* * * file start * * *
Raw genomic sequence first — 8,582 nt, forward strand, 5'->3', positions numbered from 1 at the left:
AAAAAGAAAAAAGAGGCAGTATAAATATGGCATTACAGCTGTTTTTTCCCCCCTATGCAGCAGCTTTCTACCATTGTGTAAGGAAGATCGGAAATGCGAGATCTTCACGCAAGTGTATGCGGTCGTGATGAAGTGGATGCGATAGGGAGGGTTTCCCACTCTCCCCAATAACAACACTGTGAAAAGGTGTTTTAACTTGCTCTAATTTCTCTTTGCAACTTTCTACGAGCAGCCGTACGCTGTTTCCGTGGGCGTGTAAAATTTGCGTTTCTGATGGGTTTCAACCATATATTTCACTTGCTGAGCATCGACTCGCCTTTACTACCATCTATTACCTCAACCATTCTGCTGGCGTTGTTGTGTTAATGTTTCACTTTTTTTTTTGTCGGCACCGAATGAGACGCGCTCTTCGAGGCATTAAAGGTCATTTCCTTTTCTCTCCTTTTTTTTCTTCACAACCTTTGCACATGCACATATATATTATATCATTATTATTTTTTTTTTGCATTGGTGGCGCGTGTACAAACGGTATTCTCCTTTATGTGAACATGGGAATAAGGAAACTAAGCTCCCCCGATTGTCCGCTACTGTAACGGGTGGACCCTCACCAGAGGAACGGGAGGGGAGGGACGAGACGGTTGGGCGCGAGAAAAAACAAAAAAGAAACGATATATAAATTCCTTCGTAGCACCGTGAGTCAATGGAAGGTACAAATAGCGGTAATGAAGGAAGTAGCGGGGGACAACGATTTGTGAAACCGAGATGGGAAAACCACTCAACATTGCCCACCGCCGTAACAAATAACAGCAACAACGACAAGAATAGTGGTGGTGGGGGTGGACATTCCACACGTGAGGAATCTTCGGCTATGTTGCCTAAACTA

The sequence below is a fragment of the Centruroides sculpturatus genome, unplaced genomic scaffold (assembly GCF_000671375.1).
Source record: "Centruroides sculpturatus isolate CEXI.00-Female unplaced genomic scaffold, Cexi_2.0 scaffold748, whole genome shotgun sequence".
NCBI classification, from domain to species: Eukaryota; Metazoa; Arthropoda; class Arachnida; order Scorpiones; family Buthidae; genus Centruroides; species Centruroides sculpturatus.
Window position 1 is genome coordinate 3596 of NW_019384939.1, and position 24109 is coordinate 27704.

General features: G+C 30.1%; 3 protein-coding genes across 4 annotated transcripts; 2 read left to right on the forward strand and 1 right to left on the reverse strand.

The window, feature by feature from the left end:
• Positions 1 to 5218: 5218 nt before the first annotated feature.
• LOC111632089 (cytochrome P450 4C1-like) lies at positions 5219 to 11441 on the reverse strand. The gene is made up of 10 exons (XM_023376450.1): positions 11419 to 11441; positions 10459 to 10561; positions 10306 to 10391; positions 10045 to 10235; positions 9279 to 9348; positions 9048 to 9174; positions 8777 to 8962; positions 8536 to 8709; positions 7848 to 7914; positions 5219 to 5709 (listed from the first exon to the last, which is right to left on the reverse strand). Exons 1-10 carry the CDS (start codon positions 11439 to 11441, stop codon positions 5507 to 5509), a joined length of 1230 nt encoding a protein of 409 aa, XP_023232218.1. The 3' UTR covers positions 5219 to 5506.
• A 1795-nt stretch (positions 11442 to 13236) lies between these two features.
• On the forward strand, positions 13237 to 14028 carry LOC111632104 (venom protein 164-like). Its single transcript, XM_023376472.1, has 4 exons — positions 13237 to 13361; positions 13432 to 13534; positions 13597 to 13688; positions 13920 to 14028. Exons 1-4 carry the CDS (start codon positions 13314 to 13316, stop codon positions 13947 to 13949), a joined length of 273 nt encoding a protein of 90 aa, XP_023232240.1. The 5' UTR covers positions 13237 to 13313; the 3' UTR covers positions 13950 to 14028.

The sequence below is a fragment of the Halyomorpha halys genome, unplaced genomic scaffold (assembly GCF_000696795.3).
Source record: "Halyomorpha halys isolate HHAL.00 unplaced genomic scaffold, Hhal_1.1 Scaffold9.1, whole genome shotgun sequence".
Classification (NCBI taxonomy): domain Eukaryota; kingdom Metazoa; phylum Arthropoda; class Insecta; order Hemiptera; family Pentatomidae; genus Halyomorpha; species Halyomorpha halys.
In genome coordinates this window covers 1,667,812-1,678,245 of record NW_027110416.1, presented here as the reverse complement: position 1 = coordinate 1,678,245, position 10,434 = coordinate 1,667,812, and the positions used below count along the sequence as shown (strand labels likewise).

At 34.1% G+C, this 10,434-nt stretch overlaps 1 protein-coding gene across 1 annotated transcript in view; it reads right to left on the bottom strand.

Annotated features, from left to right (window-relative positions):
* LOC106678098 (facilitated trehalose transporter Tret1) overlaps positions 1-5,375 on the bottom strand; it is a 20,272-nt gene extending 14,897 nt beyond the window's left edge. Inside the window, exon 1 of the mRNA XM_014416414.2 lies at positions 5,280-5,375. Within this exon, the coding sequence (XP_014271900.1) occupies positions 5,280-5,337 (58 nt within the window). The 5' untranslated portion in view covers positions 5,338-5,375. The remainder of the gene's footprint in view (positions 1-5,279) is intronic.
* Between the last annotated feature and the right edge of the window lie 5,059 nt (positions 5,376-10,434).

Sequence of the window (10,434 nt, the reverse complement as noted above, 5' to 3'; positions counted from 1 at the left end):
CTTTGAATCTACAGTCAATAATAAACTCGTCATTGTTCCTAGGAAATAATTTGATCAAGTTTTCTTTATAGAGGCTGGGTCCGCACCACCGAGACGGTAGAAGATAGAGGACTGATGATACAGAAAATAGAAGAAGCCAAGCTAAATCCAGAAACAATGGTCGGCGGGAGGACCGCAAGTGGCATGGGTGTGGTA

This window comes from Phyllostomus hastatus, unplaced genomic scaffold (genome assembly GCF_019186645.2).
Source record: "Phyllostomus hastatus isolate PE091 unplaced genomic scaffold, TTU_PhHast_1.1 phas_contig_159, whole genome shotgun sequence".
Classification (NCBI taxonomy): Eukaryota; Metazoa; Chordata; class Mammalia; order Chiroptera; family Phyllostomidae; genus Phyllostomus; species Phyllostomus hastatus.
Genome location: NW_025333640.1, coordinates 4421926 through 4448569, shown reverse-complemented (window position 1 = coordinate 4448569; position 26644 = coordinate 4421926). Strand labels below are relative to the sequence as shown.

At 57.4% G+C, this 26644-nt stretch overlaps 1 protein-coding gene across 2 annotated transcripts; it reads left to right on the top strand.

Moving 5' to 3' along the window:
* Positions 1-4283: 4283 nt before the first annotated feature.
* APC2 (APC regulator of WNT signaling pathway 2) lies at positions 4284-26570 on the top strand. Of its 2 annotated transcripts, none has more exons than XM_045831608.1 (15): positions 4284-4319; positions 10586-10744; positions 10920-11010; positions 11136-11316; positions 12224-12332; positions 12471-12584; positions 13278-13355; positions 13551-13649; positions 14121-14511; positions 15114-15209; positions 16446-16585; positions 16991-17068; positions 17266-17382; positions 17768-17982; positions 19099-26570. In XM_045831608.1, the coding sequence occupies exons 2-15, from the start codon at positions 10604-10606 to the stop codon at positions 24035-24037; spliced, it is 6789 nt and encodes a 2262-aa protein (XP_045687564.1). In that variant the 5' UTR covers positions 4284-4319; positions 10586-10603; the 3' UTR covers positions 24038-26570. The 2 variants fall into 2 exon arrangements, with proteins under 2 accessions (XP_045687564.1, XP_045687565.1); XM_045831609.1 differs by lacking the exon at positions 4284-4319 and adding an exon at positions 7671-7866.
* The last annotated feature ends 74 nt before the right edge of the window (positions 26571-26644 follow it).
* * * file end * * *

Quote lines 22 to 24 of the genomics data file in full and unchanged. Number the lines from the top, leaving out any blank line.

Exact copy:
CTTTGAATCTACAGTCAATAATAAACTCGTCATTGTTCCTAGGAAATAATTTGATCAAGTTTTCTTTATAGAGGCTGGGTCCGCACCACCGAGACGGTAGAAGATAGAGGACTGATGATACAGAAAATAGAAGAAGCCAAGCTAAATCCAGAAACAATGGTCGGCGGGAGGACCGCAAGTGGCATGGGTGTGGTA

This window comes from Phyllostomus hastatus, unplaced genomic scaffold (genome assembly GCF_019186645.2).
Source record: "Phyllostomus hastatus isolate PE091 unplaced genomic scaffold, TTU_PhHast_1.1 phas_contig_159, whole genome shotgun sequence".